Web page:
Meanwhile, additional elements were added by the Parliament last year that further aim to benefit artists and songwriters. One extra element talks about ensuring “fair and proportionate remuneration” for artists and writers whenever their works are exploited. Another suggested some kind of reversion right where artists and writers have assigned their works to a third party which then doesn’t properly exploit them or report on that exploitation.

Article thirteen unites the music community and seeks to strengthen their combined rights against tech giants. However, articles fourteen to sixteen mainly seek to strengthen the combined rights of artists and songwriters against their corporate partners. Or, as you might call them, record companies and music publishers.

So for the corporate side of the music industry there have been two objectives throughout all the directive shenanigans. First, that article thirteen is sufficiently strongly worded to increase the music industry’s negotiating power against YouTube et al (and that it doesn’t somehow actually make things worse). Secondly, that the labels and publishers manage to sufficiently increase YouTube’s liabilities with article thirteen, without too greatly increasing their own liabilities via articles fourteen, fifteen and sixteen.

IFPI, IMPALA and ICMP have not gone into the specifics as to why they would now rather that the copyright directive be abandoned. But it is almost certainly because – with the proposals likely to be passed by the EU Council today and then pushed during any trilogue talks next week – those two objectives can no longer both be achieved.

For their part, the CMM said this morning: “It is sad to see labels and publishers turn on their creators and artists in this way. They are trying to halt the directive not only because of the latest wording of article thirteen but because they want to avoid the improvements to transparency and fairness that articles fourteen to sixteen bring. We are saddened that the short-term commercial interests of these companies can be put before modernisation of copyright legislation that will benefit the whole industry”.

The collecting societies allied to GESAC have both songwriters and publishers as members, though the societies themselves will be less affected by the other articles in the directive. Not least because the one that could have been relevant to them – the transparency-focused article fourteen – specifically does not apply to collecting societies, on the basis that they are already subject to transparency obligations stemming from the EU’s 2014 Collective Rights Management Directive.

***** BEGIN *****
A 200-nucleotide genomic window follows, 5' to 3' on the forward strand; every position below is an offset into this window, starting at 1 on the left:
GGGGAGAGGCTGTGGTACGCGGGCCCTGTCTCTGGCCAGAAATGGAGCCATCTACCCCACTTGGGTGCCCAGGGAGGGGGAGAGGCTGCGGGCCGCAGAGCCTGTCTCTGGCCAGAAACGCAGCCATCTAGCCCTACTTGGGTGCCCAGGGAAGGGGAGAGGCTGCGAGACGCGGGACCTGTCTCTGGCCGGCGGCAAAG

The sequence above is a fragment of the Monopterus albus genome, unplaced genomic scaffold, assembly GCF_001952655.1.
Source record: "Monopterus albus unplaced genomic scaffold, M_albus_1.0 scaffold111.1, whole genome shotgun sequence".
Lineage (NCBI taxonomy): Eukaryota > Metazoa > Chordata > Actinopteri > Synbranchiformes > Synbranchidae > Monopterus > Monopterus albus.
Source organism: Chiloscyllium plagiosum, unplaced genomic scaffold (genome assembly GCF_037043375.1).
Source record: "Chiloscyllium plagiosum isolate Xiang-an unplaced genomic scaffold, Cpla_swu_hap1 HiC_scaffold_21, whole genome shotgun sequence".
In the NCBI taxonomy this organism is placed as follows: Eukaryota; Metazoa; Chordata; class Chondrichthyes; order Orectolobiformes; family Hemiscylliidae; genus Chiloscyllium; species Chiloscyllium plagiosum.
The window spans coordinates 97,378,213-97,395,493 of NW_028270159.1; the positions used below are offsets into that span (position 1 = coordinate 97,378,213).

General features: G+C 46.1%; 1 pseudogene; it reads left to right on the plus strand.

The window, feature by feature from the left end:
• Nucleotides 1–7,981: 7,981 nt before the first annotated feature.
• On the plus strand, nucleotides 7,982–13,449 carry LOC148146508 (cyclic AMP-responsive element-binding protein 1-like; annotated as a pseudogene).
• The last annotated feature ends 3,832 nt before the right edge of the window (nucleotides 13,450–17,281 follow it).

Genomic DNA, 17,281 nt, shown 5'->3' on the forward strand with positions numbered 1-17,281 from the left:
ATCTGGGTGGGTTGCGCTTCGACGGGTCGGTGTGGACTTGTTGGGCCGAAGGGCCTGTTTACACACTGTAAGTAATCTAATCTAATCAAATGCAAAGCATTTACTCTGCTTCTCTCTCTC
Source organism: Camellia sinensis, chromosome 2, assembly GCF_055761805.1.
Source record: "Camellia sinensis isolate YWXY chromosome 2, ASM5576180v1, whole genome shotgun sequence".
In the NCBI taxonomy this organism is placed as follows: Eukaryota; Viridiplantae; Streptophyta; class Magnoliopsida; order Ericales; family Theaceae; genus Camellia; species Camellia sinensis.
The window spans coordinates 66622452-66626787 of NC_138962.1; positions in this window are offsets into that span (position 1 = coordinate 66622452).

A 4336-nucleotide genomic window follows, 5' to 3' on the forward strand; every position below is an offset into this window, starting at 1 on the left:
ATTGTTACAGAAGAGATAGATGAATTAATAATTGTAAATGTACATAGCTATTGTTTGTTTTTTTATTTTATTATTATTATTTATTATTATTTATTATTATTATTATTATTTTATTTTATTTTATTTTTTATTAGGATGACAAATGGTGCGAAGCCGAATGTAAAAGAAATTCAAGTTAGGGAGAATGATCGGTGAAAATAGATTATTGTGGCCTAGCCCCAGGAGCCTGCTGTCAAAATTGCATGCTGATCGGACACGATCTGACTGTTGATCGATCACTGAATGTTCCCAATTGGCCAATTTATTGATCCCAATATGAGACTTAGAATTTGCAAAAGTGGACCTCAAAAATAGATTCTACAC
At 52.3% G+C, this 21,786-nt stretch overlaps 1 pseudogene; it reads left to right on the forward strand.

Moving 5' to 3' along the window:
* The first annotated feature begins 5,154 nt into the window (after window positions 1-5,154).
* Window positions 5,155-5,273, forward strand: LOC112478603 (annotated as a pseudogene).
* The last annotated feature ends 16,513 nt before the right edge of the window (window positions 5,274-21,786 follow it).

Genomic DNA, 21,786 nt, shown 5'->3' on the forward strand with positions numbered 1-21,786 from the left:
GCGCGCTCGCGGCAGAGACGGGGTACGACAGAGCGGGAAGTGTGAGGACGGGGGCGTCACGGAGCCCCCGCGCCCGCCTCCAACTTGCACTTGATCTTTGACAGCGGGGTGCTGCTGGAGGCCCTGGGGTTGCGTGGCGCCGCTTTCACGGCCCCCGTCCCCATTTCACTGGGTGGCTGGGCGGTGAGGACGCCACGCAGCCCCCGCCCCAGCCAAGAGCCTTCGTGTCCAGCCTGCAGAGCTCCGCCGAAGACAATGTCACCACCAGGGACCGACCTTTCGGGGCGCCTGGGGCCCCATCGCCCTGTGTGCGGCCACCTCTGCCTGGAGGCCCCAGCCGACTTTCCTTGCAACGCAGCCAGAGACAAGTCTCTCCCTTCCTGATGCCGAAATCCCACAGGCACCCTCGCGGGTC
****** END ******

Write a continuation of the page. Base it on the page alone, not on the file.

It remains to be seen how law-makers in the EU now respond to the conflicting demands of different strands of the music industry. But the music community’s united front that has been a key feature of the directive negotiations is seemingly at an end. Which will be music to the ears of YouTube. And that’ll be user-uploaded music protected by safe harbour, obviously.

Here is the open letter signed by IFPI, IMPALA, ICMP and various trade groups representing media and sports companies…

We are writing as a group of rightsholders representing the music, audio-visual, broadcasting and sports industries, regarding the direction of travel for the directive on copyright in the digital single market.

The key aims of the original draft directive were to create a level playing field in the online digital single market and strengthen the ability of European rightsholders to create and invest in new and diverse content across Europe.

Despite our constant commitment in the last two years to finding a viable solution, and having proposed many positive alternatives, the text – as currently drafted and on the table – no longer meets these objectives, not only in respect of any one article, but as a whole. As rightsholders we are not able to support it or the impact it will have on the European creative sector.

We appreciate the efforts made by several parties to attempt to achieve a good compromise in the long negotiations of recent months. Nevertheless, the outcome of these negotiations in several of the Council discussions has been to produce a text which contains elements which fundamentally go against copyright principles enshrined in EU and international copyright law.

Far from levelling the playing field, the proposed approach would cause serious harm by not only failing to meet its objectives, but actually risking leaving European producers, distributors and creators worse off.

Regrettably, under these conditions we would rather have no directive at all than a bad directive. We therefore call on negotiators to not proceed on the basis of the latest proposals from the Council.

And here is the open letter from GESAC…